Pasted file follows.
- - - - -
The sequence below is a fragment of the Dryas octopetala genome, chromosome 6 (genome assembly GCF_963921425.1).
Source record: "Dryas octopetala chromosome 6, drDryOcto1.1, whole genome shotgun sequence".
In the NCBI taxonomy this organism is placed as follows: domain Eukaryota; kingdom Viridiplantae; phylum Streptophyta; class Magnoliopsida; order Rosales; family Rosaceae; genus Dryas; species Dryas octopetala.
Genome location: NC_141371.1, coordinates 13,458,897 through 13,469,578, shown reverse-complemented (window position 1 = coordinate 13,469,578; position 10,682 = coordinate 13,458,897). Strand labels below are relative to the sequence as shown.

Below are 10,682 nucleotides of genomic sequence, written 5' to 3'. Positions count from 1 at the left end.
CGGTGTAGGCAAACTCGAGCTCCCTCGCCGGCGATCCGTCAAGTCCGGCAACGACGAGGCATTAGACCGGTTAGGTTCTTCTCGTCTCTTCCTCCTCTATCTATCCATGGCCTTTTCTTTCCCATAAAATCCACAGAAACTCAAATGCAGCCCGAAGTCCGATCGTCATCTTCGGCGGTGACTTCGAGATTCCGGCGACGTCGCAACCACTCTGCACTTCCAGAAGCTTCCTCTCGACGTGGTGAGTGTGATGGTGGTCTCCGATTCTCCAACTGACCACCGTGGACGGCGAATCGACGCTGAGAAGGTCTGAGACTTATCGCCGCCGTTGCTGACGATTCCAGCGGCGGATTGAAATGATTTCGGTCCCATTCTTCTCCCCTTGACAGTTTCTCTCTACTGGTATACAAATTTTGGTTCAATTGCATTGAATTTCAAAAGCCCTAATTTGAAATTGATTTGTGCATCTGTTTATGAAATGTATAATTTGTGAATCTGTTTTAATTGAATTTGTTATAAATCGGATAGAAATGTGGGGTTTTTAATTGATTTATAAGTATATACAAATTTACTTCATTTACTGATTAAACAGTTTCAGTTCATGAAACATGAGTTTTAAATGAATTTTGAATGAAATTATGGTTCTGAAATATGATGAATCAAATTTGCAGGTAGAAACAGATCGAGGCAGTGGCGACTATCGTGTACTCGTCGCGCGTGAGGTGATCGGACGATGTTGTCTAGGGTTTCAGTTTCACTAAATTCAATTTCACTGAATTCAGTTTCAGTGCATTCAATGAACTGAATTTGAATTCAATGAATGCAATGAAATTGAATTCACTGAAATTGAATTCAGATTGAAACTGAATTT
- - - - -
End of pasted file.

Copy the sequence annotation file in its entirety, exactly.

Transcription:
The sequence below is a fragment of the Dryas octopetala genome, chromosome 6 (genome assembly GCF_963921425.1).
Source record: "Dryas octopetala chromosome 6, drDryOcto1.1, whole genome shotgun sequence".
In the NCBI taxonomy this organism is placed as follows: domain Eukaryota; kingdom Viridiplantae; phylum Streptophyta; class Magnoliopsida; order Rosales; family Rosaceae; genus Dryas; species Dryas octopetala.
Genome location: NC_141371.1, coordinates 13,458,897 through 13,469,578, shown reverse-complemented (window position 1 = coordinate 13,469,578; position 10,682 = coordinate 13,458,897). Strand labels below are relative to the sequence as shown.

Below are 10,682 nucleotides of genomic sequence, written 5' to 3'. Positions count from 1 at the left end.
CGGTGTAGGCAAACTCGAGCTCCCTCGCCGGCGATCCGTCAAGTCCGGCAACGACGAGGCATTAGACCGGTTAGGTTCTTCTCGTCTCTTCCTCCTCTATCTATCCATGGCCTTTTCTTTCCCATAAAATCCACAGAAACTCAAATGCAGCCCGAAGTCCGATCGTCATCTTCGGCGGTGACTTCGAGATTCCGGCGACGTCGCAACCACTCTGCACTTCCAGAAGCTTCCTCTCGACGTGGTGAGTGTGATGGTGGTCTCCGATTCTCCAACTGACCACCGTGGACGGCGAATCGACGCTGAGAAGGTCTGAGACTTATCGCCGCCGTTGCTGACGATTCCAGCGGCGGATTGAAATGATTTCGGTCCCATTCTTCTCCCCTTGACAGTTTCTCTCTACTGGTATACAAATTTTGGTTCAATTGCATTGAATTTCAAAAGCCCTAATTTGAAATTGATTTGTGCATCTGTTTATGAAATGTATAATTTGTGAATCTGTTTTAATTGAATTTGTTATAAATCGGATAGAAATGTGGGGTTTTTAATTGATTTATAAGTATATACAAATTTACTTCATTTACTGATTAAACAGTTTCAGTTCATGAAACATGAGTTTTAAATGAATTTTGAATGAAATTATGGTTCTGAAATATGATGAATCAAATTTGCAGGTAGAAACAGATCGAGGCAGTGGCGACTATCGTGTACTCGTCGCGCGTGAGGTGATCGGACGATGTTGTCTAGGGTTTCAGTTTCACTAAATTCAATTTCACTGAATTCAGTTTCAGTGCATTCAATGAACTGAATTTGAATTCAATGAATGCAATGAAATTGAATTCACTGAAATTGAATTCAGATTGAAACTGAATTT